So one day, when I came across a discarded box that was just the right shape and size, I brought it to our bedroom which my sister and I shared, and we set about making our own Barbie Country Camper. If mom wouldn’t buy us one, we would make our own! We cut the front of the box open and drew a steering wheel on the dashboard and cut a flap out on the back that could fold down for a table. We cut flaps on the side of the box that could open and close and on top of this, we attached a piece of fabric that could be stretched out and made into a tent, just like in the commercials. Pleased with our work and excited to play we picked up the Country Camper and our dolls and dashed out to the back yard. Barbie drove around the yard, down the side walk and out to the country to go camping. The country was our drive way, in front of the garage. Here we played for hours pretending Barbie and her friends were camping in the country. We found little sticks and pretended they built a fire. We found stones and set them up as seats around the fire. We were in our glory and we had a Barbie Country Camper!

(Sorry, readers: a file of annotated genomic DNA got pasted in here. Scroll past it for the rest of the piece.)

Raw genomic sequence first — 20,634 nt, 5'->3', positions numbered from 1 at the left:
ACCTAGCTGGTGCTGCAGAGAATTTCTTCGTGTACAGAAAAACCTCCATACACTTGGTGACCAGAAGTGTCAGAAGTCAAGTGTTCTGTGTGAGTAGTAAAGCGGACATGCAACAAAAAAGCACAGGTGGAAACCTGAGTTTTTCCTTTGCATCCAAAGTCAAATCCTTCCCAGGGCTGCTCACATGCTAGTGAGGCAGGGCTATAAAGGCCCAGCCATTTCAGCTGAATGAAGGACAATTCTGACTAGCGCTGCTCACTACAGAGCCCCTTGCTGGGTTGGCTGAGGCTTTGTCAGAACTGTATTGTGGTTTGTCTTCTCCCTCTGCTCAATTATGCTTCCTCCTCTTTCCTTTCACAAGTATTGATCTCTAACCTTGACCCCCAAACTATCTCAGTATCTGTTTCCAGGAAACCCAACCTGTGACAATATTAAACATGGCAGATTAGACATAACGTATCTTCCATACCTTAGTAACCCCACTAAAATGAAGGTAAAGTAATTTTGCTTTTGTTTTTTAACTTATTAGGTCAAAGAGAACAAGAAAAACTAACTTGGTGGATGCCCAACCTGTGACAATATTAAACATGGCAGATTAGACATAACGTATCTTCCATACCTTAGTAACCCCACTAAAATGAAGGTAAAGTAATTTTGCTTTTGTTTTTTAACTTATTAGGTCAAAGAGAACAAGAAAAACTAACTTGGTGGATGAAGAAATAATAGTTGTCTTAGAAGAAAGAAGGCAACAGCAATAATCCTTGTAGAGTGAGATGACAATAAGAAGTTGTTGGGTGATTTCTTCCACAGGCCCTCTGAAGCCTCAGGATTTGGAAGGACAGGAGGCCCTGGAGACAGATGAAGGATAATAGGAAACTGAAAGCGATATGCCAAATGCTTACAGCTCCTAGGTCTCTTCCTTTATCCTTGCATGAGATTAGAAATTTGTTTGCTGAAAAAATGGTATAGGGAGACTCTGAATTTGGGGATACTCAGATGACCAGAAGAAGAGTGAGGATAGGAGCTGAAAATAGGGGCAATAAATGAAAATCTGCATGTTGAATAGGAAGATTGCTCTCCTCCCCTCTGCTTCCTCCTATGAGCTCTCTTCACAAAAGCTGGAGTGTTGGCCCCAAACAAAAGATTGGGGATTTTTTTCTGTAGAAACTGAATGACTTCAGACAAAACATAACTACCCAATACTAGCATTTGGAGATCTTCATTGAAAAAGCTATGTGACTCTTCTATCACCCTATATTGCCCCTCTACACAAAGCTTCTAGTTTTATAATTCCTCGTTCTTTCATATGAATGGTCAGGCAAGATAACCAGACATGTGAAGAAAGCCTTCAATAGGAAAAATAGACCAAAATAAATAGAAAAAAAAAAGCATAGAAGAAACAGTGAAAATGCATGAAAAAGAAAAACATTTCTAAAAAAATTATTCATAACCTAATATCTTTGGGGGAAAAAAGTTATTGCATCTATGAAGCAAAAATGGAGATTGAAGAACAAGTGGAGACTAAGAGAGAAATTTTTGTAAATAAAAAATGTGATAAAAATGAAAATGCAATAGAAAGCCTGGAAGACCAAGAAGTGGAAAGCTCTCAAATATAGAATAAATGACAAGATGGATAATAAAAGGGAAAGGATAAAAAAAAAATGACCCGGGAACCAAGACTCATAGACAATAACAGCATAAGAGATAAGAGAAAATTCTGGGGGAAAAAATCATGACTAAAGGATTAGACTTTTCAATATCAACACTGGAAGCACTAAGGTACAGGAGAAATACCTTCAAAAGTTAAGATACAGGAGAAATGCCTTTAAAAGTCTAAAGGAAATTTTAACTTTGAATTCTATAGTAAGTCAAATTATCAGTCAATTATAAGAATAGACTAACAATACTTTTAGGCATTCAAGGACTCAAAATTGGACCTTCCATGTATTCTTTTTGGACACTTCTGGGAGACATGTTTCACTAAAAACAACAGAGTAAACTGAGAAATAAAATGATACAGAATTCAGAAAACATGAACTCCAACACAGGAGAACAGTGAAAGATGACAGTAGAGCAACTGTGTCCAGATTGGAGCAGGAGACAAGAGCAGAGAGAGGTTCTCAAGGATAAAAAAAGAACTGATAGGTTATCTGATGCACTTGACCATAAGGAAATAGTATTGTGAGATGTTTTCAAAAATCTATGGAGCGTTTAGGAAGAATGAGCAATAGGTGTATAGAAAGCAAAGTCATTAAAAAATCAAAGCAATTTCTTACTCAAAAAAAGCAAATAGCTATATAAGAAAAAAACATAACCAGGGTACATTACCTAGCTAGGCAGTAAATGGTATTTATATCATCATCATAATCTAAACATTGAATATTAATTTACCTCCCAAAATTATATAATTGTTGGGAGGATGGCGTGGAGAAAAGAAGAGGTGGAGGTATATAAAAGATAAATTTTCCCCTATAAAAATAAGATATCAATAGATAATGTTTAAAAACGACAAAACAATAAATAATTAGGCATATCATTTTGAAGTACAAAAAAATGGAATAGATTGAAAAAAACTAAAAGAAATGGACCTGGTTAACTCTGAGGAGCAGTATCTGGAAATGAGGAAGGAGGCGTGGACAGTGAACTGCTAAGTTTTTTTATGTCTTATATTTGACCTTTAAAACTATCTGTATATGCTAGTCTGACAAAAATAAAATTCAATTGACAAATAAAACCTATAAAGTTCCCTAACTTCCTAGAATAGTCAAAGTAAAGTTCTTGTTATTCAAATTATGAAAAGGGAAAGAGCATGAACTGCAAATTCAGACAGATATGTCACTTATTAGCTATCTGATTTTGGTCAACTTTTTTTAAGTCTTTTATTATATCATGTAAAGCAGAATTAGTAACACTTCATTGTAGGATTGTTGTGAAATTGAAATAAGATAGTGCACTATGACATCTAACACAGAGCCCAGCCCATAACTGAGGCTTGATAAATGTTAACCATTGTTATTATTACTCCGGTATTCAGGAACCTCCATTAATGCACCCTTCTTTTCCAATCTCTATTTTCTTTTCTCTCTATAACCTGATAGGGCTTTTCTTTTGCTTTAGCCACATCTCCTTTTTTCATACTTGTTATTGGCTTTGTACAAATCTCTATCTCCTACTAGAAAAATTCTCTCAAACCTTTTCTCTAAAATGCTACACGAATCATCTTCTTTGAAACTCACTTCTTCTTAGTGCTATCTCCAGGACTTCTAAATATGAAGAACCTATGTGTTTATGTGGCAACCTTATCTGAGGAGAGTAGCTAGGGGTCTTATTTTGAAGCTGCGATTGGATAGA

The driveway was in a back alley and our house was on a corner so there was traffic driving by from 3 directions. We were totally safe as no one drove down the alley very fast and we were smart enough to know better than to actually play on the road. We kept our game to the drive way and were found there happily playing when our mother drove up. She got out of the car and we cheerfully greeted her, excited to show her our latest creation. But mom wasn’t smiling. In fact she looked downright mad. She marched over to us and asked where we got the box. She told us to pick up our things and get in the house NOW! Then she took our beautiful Barbie Country Camper and stuffed it into the trash. We were devastated! Our mother was not a mean or unreasonable woman, so we couldn’t fathom why she would throw out our treasured Barbie Country Camper that we had worked so hard to construct.
It wasn’t until we got into the house that mom explained to us the inappropriateness of playing with a Kotex Napkin box in our back drive way for all the world to see. Mom wasn’t mad, she was embarrassed and ashamed! I don’t recall exactly what she told us or how, I just remember feeling terrible ashamed. Maybe not so much for myself but for my mother. I realized that we had done something to embarrass her. After that, any construction projects were undertaken with regular, brown, nondescript boxes.